As much as we might like to, we can’t do it all. The right consultant can help you overcome roadblocks between you and your goals. A consultant that specializes in nonprofit organizations provides insight, ideas, and services to bump you to the next level. You can gain a fresh perspective on how other nonprofits handle similar issues. Your gatherings can be facilitated by a professional so you all the stakeholders, including you, can engage in the process. Accessing skills only when you need them can result in far less investment than hiring a full-time staff.
Here are several steps to help you fulfill your needs:
- Think about your goals. Identify the challenges you wish to master. What are the key results you would like to achieve?
- Jot down answers to these questions. When has your organization benefited from outside help? What did the organization learn from its investments? What benefits do you anticipate seek from future relationships?
- Create two lists. In one list, write the tasks for which you have the time and the skills to undertake. In the second, write the opportunities your organization might miss without new resources and areas where your organization isn’t making progress toward its goals. Jot down available resources to respond to these needs.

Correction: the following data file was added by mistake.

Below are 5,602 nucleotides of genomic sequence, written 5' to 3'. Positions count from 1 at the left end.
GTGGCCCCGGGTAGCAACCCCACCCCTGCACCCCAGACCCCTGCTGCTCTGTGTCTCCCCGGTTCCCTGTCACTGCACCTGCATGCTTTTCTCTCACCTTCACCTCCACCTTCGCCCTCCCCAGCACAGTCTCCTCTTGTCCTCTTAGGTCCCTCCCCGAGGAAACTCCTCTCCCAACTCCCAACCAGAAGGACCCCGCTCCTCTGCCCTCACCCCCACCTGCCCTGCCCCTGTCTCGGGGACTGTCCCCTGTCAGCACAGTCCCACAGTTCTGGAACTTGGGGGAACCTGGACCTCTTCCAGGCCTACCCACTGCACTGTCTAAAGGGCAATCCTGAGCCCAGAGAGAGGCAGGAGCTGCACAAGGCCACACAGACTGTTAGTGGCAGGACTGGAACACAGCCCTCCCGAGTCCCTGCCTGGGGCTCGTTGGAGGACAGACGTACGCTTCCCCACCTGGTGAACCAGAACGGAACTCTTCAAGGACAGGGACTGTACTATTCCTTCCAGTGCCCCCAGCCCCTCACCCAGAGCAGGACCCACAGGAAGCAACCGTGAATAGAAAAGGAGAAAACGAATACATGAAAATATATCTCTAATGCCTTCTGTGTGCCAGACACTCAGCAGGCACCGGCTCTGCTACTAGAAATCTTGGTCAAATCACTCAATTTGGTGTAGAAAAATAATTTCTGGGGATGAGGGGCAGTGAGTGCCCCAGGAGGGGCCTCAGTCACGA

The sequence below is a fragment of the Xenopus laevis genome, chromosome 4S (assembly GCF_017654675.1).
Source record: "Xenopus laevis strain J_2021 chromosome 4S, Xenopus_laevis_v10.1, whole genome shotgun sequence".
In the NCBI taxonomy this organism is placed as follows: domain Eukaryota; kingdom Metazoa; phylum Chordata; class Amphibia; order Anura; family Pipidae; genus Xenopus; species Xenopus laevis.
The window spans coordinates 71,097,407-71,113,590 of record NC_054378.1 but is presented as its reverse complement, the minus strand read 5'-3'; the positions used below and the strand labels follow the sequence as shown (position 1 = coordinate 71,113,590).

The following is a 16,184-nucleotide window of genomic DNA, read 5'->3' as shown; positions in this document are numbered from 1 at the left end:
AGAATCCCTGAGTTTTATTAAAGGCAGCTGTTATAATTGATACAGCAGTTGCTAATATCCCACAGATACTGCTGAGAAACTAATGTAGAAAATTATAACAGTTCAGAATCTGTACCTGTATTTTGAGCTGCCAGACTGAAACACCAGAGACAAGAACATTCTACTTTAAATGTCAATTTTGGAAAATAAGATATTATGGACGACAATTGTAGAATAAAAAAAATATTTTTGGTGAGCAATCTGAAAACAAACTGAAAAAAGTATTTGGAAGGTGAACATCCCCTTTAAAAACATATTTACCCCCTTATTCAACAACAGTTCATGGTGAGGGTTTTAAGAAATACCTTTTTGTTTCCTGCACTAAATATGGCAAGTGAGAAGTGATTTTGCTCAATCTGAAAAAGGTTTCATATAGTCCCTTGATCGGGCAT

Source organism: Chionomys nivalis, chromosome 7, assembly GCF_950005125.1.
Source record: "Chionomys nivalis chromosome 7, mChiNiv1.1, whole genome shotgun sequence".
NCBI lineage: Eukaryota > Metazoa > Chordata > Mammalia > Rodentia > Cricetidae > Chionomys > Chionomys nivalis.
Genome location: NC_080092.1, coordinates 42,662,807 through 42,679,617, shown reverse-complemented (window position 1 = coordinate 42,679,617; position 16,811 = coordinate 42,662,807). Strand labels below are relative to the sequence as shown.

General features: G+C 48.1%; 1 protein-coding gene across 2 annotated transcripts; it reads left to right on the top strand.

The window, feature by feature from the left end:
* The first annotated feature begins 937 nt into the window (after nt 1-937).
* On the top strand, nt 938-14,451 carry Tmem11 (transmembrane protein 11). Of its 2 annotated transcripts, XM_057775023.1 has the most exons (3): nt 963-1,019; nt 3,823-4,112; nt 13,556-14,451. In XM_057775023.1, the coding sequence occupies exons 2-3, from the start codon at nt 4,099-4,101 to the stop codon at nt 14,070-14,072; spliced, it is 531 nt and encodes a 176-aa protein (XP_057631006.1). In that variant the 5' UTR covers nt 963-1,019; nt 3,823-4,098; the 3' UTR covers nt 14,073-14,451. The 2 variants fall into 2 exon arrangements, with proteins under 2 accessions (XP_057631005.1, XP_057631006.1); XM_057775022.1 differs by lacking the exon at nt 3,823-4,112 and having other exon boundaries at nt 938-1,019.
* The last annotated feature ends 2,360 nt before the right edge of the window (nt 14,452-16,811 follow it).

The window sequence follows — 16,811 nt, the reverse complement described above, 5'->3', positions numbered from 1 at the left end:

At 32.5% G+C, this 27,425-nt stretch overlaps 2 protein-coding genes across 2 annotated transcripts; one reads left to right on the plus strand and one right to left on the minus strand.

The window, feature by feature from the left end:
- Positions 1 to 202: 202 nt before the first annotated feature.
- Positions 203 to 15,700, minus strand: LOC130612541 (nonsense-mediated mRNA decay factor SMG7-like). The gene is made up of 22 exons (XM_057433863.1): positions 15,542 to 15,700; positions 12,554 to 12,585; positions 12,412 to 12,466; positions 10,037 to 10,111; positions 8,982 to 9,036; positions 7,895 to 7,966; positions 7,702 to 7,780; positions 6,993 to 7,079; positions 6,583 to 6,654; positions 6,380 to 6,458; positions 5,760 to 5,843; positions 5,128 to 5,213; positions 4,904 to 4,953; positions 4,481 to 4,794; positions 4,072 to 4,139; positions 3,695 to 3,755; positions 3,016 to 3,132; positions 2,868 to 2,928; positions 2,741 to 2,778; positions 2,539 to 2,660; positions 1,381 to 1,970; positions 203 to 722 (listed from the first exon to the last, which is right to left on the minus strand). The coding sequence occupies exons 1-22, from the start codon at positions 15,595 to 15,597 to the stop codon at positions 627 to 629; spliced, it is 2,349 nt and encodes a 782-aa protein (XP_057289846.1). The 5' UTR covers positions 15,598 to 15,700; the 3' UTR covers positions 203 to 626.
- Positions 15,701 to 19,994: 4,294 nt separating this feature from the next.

- Share these lists and your thinking with your board chair. Seek feedback, ideas and help to identify the priority items on your opportunities list.
- With their input, name the first steps and your timeline to obtain the resources you need to accomplish more of your organization’s mission and goal.
By taking a well-thought-out approach you will clarify your organization’s priorities and inspire a plan to secure tools and resources for new accomplishments. With the right consultant, you can begin to achieve your most critical objectives now. Begin thinking but leave out final decisions about your objectives, measures, and values until you talk with a consultant. You will want to take advantage of their outside frame of reference so you get the most bang for your buck.
For more about how a nonprofit consultant can help, link here.
For more about Karen’s background, read this.